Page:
A privy council, consisting of four members, two from each house, chosen by ballot, is conftituted to assist the chief magistrate in the administration of the government.

The three justices of the supreme court, a judge of admiralty, and four justices of the common pleas and orphans courts, are appointed by the joint ballot of the president and general assembly, and commissioned by the president—to hold their offices during good behaviour. The prefident and privy council appoint the secretary, the attorney-general, registers for the probate of wills, registers in chancery, clerks of the com

* The first part of this clause is found in several of the American constitutions, and seems to have been servitely copied from the practice of originating money bills in the British house of commons. In Great-Britain this is deemed a privilege, and yet it is difficult to discover the privilege, while the house of commons have a negative upon all bills whatever. But in America, where the property of both houses is taxed alike, and the men who compose them ere, at different sessions, changed from one house to the other, there seems to be not a fhow of reason for giving one branch the exclufive privilege of originating money bills. To prove with how little reason this article of the constitution is introduced in America, it might be useful to read a short history of the customs in the parliament of Great-Britain-acustom introduced merely for the conver nience of doing business. For this useful piece of history, the reader is referred to the American Magazine, published in New-York, 1788, by Noah Webfer, Esquire, Ne. VII. page 456.

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mon pleas, and orphans courts, and clerks of the peace, who hold their offices during five years, unless sooner removed for mal-conduct.

The house of assembly name twenty-four persons in each county for justices of peace, from which number the president, with the advice of his council, appoints and commissions twelve, who serve for seven years, unless fooner dismissed for mal-administration. The members of the legislative and privy councils are justices of the peace for the whole state.

The courts of common pleas and orphans courts have power to hold chancery courts in certain cafes.

The clerk of the supreme court is appointed by the chief justice, and the recorders of deeds, by the justices of the common pleas, for five years, unless sooner dismissed.

All the military and marine officers are appointed by the general alsembly,

The Court of Appeals consists of seven persons--the president, who is a member, and presides by virtue of his office, and fix others, three to be chosen by the legislative council, and three by the house of assembly. To this court appeals lie from the supreme court, in all matters of law and equity. The judges hold their office during good behaviour.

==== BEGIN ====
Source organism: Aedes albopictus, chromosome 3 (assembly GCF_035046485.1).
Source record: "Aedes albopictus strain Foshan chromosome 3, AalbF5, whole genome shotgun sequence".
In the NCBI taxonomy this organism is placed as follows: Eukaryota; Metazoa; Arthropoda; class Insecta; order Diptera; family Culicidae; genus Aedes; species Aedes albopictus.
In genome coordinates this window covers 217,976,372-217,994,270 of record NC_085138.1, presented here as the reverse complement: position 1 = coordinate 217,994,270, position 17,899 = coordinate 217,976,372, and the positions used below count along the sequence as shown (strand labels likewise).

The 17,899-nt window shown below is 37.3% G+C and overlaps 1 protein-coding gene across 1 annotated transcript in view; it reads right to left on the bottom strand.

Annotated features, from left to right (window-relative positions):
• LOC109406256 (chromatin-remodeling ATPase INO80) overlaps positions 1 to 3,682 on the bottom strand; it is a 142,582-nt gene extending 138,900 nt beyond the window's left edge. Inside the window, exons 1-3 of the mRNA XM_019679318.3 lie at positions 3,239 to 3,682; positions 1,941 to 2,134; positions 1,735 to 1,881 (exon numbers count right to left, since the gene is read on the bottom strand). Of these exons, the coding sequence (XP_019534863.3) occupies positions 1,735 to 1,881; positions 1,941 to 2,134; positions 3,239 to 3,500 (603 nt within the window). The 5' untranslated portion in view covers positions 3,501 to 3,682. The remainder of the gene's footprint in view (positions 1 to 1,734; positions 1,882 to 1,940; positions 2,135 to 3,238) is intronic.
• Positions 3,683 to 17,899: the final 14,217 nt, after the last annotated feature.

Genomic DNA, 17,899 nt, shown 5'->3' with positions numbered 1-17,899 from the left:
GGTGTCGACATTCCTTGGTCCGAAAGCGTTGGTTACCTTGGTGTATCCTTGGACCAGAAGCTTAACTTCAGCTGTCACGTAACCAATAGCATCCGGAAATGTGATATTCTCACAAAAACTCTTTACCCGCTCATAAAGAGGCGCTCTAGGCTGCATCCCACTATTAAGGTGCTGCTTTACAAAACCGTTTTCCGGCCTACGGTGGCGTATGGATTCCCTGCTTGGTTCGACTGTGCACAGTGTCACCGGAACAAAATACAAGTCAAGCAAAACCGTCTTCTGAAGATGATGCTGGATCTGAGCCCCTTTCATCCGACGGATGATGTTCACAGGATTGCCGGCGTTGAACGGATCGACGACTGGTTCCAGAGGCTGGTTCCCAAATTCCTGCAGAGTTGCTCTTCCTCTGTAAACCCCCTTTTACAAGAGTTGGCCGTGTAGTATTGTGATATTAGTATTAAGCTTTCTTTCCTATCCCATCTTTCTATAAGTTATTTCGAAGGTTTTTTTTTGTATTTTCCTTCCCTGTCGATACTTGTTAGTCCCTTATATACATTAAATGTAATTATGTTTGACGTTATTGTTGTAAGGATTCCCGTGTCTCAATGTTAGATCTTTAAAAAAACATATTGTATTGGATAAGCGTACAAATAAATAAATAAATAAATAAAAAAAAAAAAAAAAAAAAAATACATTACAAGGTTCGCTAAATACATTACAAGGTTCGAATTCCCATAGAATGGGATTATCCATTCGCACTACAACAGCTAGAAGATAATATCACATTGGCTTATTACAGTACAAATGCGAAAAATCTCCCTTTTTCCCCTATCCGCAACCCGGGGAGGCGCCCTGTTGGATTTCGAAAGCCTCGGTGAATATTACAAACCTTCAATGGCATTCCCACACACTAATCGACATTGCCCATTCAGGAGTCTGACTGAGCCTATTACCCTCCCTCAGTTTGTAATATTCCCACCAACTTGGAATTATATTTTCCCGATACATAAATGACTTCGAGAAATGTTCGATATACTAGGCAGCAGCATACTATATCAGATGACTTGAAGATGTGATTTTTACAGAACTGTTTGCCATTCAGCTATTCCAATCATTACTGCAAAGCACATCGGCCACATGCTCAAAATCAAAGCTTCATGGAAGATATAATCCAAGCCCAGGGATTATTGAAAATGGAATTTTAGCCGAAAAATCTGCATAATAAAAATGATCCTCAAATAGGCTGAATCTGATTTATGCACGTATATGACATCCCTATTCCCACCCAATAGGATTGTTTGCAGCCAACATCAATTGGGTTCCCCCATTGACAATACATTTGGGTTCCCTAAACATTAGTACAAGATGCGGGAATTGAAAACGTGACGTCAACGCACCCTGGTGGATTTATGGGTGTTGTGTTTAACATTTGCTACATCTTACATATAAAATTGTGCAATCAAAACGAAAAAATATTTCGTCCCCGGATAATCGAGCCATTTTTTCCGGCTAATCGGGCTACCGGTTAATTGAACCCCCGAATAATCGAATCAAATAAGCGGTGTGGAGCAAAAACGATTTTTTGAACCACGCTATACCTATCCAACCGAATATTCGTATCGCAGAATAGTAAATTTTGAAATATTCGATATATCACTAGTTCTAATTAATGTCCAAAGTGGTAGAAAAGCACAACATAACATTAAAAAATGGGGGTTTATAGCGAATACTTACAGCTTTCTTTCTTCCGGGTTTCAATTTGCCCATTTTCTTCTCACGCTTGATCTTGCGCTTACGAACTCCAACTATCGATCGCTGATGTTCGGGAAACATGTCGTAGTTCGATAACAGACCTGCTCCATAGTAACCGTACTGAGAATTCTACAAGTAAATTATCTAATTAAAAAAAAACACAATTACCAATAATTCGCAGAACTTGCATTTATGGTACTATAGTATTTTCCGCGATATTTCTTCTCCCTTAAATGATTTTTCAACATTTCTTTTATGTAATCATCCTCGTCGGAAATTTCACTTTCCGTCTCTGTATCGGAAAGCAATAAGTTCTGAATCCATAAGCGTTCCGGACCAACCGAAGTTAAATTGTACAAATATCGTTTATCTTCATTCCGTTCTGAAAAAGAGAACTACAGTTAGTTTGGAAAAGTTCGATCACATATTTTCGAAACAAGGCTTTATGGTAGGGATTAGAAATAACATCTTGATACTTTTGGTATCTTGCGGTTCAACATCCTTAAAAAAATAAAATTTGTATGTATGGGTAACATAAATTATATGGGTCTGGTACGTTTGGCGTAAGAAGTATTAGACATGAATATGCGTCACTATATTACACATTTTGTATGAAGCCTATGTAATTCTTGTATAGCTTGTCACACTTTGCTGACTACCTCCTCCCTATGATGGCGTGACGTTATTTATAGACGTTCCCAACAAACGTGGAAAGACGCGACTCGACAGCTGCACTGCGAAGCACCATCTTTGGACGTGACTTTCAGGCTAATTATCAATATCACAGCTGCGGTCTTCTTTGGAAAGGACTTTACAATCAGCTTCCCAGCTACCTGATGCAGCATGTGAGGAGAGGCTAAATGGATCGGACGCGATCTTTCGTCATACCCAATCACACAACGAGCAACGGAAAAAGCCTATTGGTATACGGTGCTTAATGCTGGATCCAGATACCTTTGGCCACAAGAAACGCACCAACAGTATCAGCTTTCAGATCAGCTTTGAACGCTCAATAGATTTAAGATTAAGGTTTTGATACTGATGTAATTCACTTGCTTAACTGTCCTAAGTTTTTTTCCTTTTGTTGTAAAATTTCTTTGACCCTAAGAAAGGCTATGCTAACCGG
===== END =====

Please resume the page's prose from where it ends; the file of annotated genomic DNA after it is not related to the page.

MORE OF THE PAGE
The justices of the several courts, the members of the privy council, secretary, trustees of the loan office, clerks of the common pleas, and all persons concerned in army or navy contracts, are ineligible to either house of assembly. Every member, before taking his feat, must take the oath of ailegiance, and subscribe a religious test, declaring his belief in God the Father, in Jesus Chrift, and the Holy Ghost; and in the infpiration of the Scriptures.

The house of assembly have the privileges of impeaching delinquent of ficers of government, and impeachments are to be prosecuted by the attorney-general, or other person appointed by the assembly, and tried before the legislative council. The punishment may extend to temporary or perpetual disability to hold-offices under government, or to such other penalties as the laws shall direct.

There is, in Delaware, no establishment of one religious fect in preference to another, nor can any preacher or clergyman, while in his pastoral employment, hold any civil office in the state.

Hiftory.] The Dutch, under the pretended purchase made of Henry Hudson*, took possession of the lands on both sides the river Delaware ; and as early as the year 1623, built a fort at the place, which has since been called Gloucester,

In 1627, by the influence of William Useling, a respectable mer, chant in Sweden, a colony of Swedes and Finns came over, furnished with all the neceffaries of beginning a new settlement, and landed at Cape Henlopen; at which time the Dutch had wholly quitted the country. The Dutch, however, returned in 1630, and built a fort at Lewistown, by them named Hoarkill. The year following the Swedes built a fort near Wilmington, which they called Christein or Christiana. Here also they laid out a small town, which was afterwards demolished by the Dutch. The same year they erected a fort higher up the river, upon Tenecum island, which they called New Gottenburg; they also, * See history of New York,